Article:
T’ai chi reduces stress, teaches patience


The only sounds heard coming from the crypt at Allegheny Unitarian Universalist Church in the evening hours of Jan. 27 are steady, syncopated breathing and the tick-tock of an old wall clock.

Inside, folks of all different ages stretch their arms and hands above their heads and move fluidly and effortlessly together, lettings the worries and troubles of the day sink away.

David Clippinger, director and owner of Still Mountain T’ai Chi, leads the group in the ancient art of meditation in motion during the open house that welcomed beginners to learn about the benefits of t’ai chi. Although sometimes confused as a martial art used for fighting, t’ai chi has been used for centuries to combat stress, to ease various maladies and to prevent illness.

Still Mountain has been utilizing the church for six years to offer t’ai chi classes twice a week, said Clippinger, a t’ai chi master who has been practicing and perfecting the art for some 24 years.

“There isn’t anything on the Northside like [this]. We’ve really tried to offer something to the community that isn’t really there and something that is a benefit to people,” Clippinger said.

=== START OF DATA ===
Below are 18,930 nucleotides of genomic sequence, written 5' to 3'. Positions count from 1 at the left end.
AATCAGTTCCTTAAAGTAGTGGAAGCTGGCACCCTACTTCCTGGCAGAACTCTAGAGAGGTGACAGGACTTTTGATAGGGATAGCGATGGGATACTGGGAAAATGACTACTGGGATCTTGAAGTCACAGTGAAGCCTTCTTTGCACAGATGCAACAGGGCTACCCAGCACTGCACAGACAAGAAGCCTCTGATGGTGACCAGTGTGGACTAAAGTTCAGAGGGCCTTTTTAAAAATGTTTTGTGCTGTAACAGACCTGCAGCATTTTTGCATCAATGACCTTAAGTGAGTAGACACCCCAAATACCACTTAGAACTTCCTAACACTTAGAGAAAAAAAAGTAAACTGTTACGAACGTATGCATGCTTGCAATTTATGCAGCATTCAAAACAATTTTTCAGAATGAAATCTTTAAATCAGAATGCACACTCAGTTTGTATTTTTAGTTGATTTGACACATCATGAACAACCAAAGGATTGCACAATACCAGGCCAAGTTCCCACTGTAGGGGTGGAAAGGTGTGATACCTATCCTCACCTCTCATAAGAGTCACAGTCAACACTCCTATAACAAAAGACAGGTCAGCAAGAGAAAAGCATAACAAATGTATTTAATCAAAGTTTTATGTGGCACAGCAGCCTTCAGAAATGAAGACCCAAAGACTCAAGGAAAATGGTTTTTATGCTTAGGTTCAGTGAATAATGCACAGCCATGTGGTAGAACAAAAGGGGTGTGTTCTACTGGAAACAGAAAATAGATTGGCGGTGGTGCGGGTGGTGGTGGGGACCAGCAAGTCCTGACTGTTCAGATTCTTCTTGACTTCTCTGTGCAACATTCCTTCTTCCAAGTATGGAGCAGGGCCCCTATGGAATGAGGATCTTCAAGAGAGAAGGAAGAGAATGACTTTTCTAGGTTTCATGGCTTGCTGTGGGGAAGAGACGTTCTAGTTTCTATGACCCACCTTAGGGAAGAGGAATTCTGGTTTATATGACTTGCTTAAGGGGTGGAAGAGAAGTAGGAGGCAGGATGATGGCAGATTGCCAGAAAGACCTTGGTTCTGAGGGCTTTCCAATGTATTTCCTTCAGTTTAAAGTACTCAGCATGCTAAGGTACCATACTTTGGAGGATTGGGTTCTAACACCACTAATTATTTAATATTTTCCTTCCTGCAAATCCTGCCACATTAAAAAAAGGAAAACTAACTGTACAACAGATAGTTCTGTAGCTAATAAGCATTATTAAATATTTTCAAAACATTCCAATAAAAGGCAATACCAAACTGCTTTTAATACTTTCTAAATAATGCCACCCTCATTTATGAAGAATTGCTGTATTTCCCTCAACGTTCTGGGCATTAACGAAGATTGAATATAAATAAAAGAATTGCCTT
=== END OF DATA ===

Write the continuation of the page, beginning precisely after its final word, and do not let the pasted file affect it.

The posture and gentle movements of t’ai chi requires practitioners to live in the moment. Practitioners do sets of slow, graceful movements with their hands, arms and legs, where action flows right into the next one. The low-impact sets are paired with gentle breathing and meditation techniques that, Clippinger says, allow stress to drop away.

 “The benefits are immediate. You feel better after doing it once,” he said. “It’s not like other workouts where you feel the benefit after you get in shape.”

Unlike traditional western medicine that sometimes deals with health problems solely with pills and procedures, t’ai chi is a natural, preventative practice that can be used by all ages and conditions.

On this particular evening, a man well into his seventies describes how t’ai chi was suggested to him after he was forced to go onto an oxygen tank and how he now relies less and less on it. Another woman describes how events that used to trigger stress now simply roll off her back.

“It applies in all sorts of different ways because it helps you make decisions,” Clippinger said. “Instead of getting angry, you might say it’s a way of de-escalating or responding more approximately to things.”

As Clippinger’s student explained, practicing t’ai chi isn’t like going to the gym everyday to get a workout in. T’ai chi is more about health maintenance and applying what you learn to your everyday life, with the average practitioner setting aside 20 to 30 minutes a day to perfect his or her skills.

Better yet, Clippinger says, no equipment is required; just bring yourself and an open mind.

Beginner t’ai chi instruction is held every Thursday night and Saturday morning at Allegheny Unitarian Universalist Church, 416 W. North Ave. For more information about classes and fees, visit www.stillmountaintaichi.com.

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